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README.md

Ferris Fencing

An eternal duel between programmable crabs with swords.

Ferris Fencing is a live tournament in which player-programmed bots combat each other on a RISC-V virtual machine.

It is a showcase of CKB-VM, a simple implementation of the RISC-V instruction set, written in the Rust programing language.

www.ferrisfencing.org

Status

Ferris Fencing is in early development. It does not yet run in the cloud, and the final rules are not yet determined.

For now, it is possible to write bots in Rust, compile them to RISC-V, and run them locally with the Ferris Fencing runtime.

Soon, players will be able to upload their bots to the Ferris Fencing server to challenge others' bots.

The Rules

See www.ferrisfencing.org for the game rules.

Building and running

For simplicity, we suggest building off the code in the brson/ferris-fencing workspace, which contains the runtime, example bots, command line tools, and the web server.

This project uses a nightly toolchain, because bots are running on (virtual) bare-metal RISC-V, and that requires some nightly features. The exact toolchain is listed in the rust-toolchain file in the repo, and will be used automatically.

For building bots this project requires the riscv32-imac-unknown-none-elf compiler target.

The following commands will set you up:

git clone https://github.com/brson/ferris-fencing.git
cd ferris-fencing
rustup target add riscv32imac-unknown-none-elf

The repository is a cargo workspace that contains the following projects, in the src directory, each of which can be build or run with the cargo -p flag:

  • ckb_vm_glue - A basic bot runtime library containing the boilerplate necessary to run main. Think of it as std for the Ferris Fencing platform.
  • ckb_vm_syscall - Assembly-language trampolines for calling RISC-V syscalls.
  • example_bot - A working Ferris Fencing bot.
  • ff_local - The CLI for running a local match between two bots.
  • ff_rt - The Ferris Fencing platform runtime. The game logic.
  • ff_web - The Ferris Fencing web API.
  • ff_web_common - Support library for the website.
  • ff_web_json - Runs a match and emits json.

It also contains two demo_* projects. These were used in the Rust.Tokyo 2019 talk for which Ferris Fencing was made. On their own they are relatively uninteresting.

Note that the projects in this workspace are a mixture of standard desktop projects and RISC-V-specific projects. Because of this, at the moment, running cargo with the --all flag will fail. By default cargo build and cargo run will build ff_local.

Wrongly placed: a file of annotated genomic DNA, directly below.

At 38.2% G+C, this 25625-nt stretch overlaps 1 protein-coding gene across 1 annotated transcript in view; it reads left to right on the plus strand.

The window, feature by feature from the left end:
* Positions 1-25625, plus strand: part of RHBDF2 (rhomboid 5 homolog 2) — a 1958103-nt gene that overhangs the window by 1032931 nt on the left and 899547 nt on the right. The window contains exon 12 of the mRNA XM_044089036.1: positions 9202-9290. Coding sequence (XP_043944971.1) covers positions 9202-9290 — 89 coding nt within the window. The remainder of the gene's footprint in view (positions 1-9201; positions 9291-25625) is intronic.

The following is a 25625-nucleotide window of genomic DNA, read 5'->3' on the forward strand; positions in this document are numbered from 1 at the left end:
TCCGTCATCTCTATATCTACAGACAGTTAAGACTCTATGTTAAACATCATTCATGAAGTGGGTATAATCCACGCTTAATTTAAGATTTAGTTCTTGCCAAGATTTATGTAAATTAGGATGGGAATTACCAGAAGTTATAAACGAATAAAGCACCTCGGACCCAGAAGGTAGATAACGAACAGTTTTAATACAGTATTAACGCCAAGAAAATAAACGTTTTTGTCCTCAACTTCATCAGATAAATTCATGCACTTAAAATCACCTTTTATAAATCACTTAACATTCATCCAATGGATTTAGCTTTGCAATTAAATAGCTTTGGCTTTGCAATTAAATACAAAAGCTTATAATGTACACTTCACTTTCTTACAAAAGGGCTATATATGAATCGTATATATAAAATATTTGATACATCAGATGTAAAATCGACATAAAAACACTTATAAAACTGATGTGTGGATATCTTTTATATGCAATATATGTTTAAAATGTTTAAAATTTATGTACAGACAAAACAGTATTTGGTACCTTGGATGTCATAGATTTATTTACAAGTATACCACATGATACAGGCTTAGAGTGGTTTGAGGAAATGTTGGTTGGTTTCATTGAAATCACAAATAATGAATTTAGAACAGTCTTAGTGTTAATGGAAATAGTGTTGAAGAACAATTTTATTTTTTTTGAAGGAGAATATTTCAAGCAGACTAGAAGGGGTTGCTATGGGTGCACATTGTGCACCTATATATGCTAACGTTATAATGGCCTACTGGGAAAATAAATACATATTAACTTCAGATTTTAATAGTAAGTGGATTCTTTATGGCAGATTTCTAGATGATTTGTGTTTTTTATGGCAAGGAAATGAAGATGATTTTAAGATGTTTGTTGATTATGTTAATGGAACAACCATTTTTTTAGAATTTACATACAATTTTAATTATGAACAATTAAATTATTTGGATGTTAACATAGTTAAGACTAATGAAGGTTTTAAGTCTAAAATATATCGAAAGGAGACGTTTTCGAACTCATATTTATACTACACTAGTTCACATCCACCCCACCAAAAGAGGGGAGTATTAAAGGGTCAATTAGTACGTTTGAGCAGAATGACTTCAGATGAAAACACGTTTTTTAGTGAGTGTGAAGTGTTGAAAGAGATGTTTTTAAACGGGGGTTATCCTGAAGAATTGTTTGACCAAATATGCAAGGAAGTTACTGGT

Building the example bot

cargo build -p example_bot --target=riscv32imac-unknown-none-elf

This will put a binary in

target/riscv32imac-unknown-none-elf/debug/ff-example-bot

Running a match

export EXAMPLE_BOT=target/riscv32imac-unknown-none-elf/debug/ff-example-bot
cargo run -p ff_local -- $EXAMPLE_BOT $EXAMPLE_BOT

(The export here is just to make the tabove more readable. You can just type the paths out).

Adding RUST_LOG=debug will log some useful info about what is happening in the VM and the Ferris Fencing runtime.

Building your own bot

Either edit example_bot in place or copy it elsewhere as a template to work off of.

The RISC-V gcc toolchain

Having a RISC-V gcc toolchain may be useful for debugging, assembly, dissassamebly, and writing C. The following commands will build and install them to $HOME/riscv-gcc.

git clone --recursive https://github.com/riscv/riscv-gnu-toolchain
cd riscv-gnu-toolchain
mkdir build && cd build
../configure --prefix=$HOME/riscv-gcc --with-arch=rv32imac --with-abi=ilp32
make install

For example, to decompile the example bot:

 ~/riscv-gcc/bin/riscv32-unknown-elf-objdump -d target/riscv32imac-unknown-none-elf/debug/ff-example-bot

Roadmap

Here's a vague description of the MVP:

  • Players can upload bots via the ff_upload command.
  • Player bots consist of an elf exe, a single-grapheme name (emoji encouraged), and a 128-bit random identifier.
  • The website is static but contains a live.html frame that contains all the dynamic logic. This frame can be embedded elsewhere as needed.
  • On load, live.html requests a random match; the server generates it and responds; live.html interprets the results by moving Ferris, energy bars, move indicators, and the scoreboard.
  • After a match is complete, live.html requests another.
  • The number of bots is capped to prevent abuse, and are "garbage collected" in FIFO order.
  • The game rules are improved to be interesting.

There is extensive potential beyond the MVP, but this first.

Contributions

Contributions for bug fixes, and toward the MVP, welcome.

License

Apache-2.0/MIT/BSL-1.0/CC-0

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